“Audushka!” He leaned in to kiss my cheeks, as was Russian custom, but he stopped himself and offered me his leather-gloved hand instead. I shook it firmly. “We’ll keep this professional, yes? It’s good to see you again.”
“Good to see you, too, Mr. Orlenko,” I responded as a smile crept across my face.
Orlenko wasted no time getting to business, greeting me with the Russian-inspired diminutive of my name and continuing the conversation in his native language. I threw my grandpa a mental fist-bump for teaching me Russian so well I could’ve been born and raised in Moscow.
“Your destiny awaits,” he said with a wink, holding a heavy blue door open. “Tell me how you got Vitya to give you this assignment. I thought he’d have you translating contracts until you were a little old lady.”
Since only Orlenko called Grandpa by his diminutive, Vitya, I had to think for a minute. My grandma, being of Irish descent, doesn’t use diminutives—or any nicknames. She called Grandpa only by two names: Viktor or Horse’s Ass.
“I have no clue. I thought the same thing, except I always throw in some cats. Little old cat lady translating Pushkin and Tolstoy until her arthritic hand falls off.”
Orlenko’s deep laugh echoed through the empty concourse as we entered the arena. When the heavy door slammed shut, the frigid air hit my exposed skin, sending an involuntary ripple from my fingertips to my toes.
“You will be spending quite a bit of time here, so you may want to dress for warmth,” Orlenko said.
I nodded. Wearing a black skirt suit for a job at an ice arena hadn’t been the smartest decision, but it was the only suit I owned, so I didn’t have another option. Maybe my grandparents would take pity on me and spot me some cash for appropriate work attire.
I followed Orlenko through the arena’s concourse and down a few long hallways into the dank, fluorescent-lit basement.
Stan Martin, Michigan furniture store guru and owner of the Pilots, was in the process of having a brand-new downtown arena built in the city, but it wouldn't open until next fall. Until then, the Pilots called Robinson Arena home. A state-of-the-art arena in its heyday, Robinson had become a massive eyesore over its thirty-five-year existence. And I’d only observed it from the exterior.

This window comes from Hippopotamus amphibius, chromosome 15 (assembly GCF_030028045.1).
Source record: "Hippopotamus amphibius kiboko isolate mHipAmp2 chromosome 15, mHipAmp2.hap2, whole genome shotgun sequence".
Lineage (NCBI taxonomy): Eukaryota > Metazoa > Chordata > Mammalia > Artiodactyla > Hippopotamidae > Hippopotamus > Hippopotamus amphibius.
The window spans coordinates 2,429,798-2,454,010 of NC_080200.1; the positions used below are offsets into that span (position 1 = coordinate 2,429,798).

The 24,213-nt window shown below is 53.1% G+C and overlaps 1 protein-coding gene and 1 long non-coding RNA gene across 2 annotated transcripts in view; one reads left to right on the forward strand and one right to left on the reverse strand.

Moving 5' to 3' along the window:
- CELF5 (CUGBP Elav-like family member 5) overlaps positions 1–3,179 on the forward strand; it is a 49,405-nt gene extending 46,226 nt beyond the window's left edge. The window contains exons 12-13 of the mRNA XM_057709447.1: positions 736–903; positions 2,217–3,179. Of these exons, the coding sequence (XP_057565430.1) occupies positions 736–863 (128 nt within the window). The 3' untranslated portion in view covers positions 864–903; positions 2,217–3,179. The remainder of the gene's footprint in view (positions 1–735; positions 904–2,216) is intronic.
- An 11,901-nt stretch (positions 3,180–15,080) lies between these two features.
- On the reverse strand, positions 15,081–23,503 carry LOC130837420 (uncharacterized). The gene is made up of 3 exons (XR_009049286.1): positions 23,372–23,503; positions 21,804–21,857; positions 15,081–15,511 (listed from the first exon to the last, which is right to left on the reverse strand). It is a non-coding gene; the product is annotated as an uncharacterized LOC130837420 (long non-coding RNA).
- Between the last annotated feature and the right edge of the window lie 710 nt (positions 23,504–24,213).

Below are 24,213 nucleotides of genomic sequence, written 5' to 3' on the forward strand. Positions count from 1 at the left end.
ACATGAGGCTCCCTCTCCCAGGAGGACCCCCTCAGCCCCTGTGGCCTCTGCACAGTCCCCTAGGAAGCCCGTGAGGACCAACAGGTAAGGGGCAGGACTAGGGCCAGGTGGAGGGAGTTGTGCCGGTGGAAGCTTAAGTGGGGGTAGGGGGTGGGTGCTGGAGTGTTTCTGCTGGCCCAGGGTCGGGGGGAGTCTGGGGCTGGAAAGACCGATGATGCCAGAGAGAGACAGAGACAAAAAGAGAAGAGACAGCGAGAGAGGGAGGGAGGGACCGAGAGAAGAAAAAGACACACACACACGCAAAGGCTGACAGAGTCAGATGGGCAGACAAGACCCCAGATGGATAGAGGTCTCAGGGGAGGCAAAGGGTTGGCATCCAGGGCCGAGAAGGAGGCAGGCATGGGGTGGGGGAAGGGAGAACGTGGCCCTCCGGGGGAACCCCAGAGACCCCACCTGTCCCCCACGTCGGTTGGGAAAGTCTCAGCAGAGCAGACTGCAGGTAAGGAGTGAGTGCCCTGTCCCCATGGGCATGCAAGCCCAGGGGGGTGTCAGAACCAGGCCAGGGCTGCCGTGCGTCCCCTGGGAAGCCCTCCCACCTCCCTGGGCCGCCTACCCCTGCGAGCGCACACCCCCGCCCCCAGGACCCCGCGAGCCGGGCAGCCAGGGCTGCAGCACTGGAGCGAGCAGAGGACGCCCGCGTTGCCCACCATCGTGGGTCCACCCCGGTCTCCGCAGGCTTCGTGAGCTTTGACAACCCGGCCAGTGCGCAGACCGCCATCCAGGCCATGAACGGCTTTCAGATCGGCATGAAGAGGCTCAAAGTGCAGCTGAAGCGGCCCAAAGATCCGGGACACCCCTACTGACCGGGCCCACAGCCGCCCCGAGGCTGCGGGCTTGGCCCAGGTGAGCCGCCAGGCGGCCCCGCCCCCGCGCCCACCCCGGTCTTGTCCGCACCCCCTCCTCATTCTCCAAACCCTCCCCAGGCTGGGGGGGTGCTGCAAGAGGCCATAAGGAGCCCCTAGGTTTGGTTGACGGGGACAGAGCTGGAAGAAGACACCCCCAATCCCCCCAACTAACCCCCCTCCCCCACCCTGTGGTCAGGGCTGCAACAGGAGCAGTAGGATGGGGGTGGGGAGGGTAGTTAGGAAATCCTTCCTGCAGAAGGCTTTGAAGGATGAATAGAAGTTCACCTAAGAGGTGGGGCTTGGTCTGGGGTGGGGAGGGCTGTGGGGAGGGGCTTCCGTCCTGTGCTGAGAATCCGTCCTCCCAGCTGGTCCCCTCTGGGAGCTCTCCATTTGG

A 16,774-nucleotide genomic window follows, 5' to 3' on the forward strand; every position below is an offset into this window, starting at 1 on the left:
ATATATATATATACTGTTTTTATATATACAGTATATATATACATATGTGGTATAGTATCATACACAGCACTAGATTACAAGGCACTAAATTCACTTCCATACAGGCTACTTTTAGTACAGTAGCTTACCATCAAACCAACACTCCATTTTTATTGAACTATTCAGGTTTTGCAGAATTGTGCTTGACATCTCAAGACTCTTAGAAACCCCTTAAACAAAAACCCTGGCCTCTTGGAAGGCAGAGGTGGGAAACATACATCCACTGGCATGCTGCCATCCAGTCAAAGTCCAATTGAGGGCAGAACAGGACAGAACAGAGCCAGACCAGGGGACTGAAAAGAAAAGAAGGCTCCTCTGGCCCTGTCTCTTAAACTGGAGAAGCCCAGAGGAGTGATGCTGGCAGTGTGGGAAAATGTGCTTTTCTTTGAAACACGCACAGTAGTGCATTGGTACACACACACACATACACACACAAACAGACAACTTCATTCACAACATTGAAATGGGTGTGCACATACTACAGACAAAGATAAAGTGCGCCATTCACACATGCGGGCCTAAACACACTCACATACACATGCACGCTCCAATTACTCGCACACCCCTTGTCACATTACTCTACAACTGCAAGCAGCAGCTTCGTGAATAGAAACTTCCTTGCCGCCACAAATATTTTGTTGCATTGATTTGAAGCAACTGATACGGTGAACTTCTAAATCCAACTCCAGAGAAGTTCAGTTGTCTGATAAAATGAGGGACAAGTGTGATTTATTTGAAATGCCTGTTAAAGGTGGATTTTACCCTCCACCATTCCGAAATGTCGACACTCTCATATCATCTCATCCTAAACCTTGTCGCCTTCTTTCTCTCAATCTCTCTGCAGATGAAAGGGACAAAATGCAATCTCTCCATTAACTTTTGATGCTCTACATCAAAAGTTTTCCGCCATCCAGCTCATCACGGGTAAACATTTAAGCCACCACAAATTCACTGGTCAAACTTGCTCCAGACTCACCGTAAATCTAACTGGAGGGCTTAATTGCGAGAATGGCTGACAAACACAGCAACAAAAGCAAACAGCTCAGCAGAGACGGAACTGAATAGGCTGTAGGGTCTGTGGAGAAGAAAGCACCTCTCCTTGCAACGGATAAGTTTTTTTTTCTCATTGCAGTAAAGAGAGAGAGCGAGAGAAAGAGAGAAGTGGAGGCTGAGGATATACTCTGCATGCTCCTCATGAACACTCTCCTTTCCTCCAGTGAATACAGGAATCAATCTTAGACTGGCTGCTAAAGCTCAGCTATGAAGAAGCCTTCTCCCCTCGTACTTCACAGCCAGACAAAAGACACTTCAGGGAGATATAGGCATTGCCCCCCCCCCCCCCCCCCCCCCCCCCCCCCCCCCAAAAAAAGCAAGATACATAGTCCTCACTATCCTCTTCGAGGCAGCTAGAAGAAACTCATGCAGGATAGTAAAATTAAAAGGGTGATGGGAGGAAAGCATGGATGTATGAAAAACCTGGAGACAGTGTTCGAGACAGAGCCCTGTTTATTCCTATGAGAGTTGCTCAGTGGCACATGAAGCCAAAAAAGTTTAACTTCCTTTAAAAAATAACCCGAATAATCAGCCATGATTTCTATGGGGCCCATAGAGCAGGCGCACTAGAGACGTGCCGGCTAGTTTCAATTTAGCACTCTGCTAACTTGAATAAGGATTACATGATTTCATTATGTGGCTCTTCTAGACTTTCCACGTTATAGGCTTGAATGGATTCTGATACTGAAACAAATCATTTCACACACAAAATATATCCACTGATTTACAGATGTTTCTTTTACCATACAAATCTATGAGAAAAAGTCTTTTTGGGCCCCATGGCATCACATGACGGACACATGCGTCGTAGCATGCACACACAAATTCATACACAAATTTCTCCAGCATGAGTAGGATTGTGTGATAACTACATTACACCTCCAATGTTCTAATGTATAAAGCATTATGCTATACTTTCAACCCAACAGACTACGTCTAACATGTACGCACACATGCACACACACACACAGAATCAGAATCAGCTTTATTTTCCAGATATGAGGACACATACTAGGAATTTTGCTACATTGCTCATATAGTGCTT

The basement gave deteriorating a whole new meaning. The floors, walls, and ceilings showed their age as numerous cracks and chips marred the painted concrete surfaces. The Pilots logo, a black and blue plane, sparkled in comparison, having been stenciled onto the walls within the last two years. The logo guided us down the hall like we were jets lurching forward on a runway waiting for our turn to take off.
Just when I thought I’d get lost in the maze of dull white walls, we turned right into a hallway covered in light wood paneling and historic team photographs hiding the grubby concrete. Massive, red double doors with the Pilots logo welcomed us at the end of the hallway. Above the logo was a sign: Authorized Personnel Only.
Before we entered the locker room, a ripple of pride rushed through me. I felt like a true professional.
And then I watched Orlenko try to pull open the door. It barely budged, so he grabbed the long, thin handle and tugged it with what I’d guess was all two hundred fifty pounds of his weight. If I did that every day, I’d yank my arms out of their sockets.
Undeterred, I took a deep, optimistic breath before following him into the locker room, where the stench of sweaty hockey gear immediately assaulted my senses.
Now I understood why Dedushka gave me this assignment. Well played, Grandpa. Well played.
Instead of focusing on the smell, I took in the surroundings of my new “office.” Tall, open oak lockers spanned three walls of the compact room. The space might not have been that small, but it seemed that way with all the large bodies crammed into it.
Large men’s bodies.
Large men’s bodies in various states of undress.
Fully clothed men—and women—with cameras, microphones, and handheld recording devices filled the room, as well. The media.
Keep your eyes up. I couldn’t be caught staring at the men with towels wrapped inches below muscular abs. Abs that must have taken more than eight minutes a day to chisel out.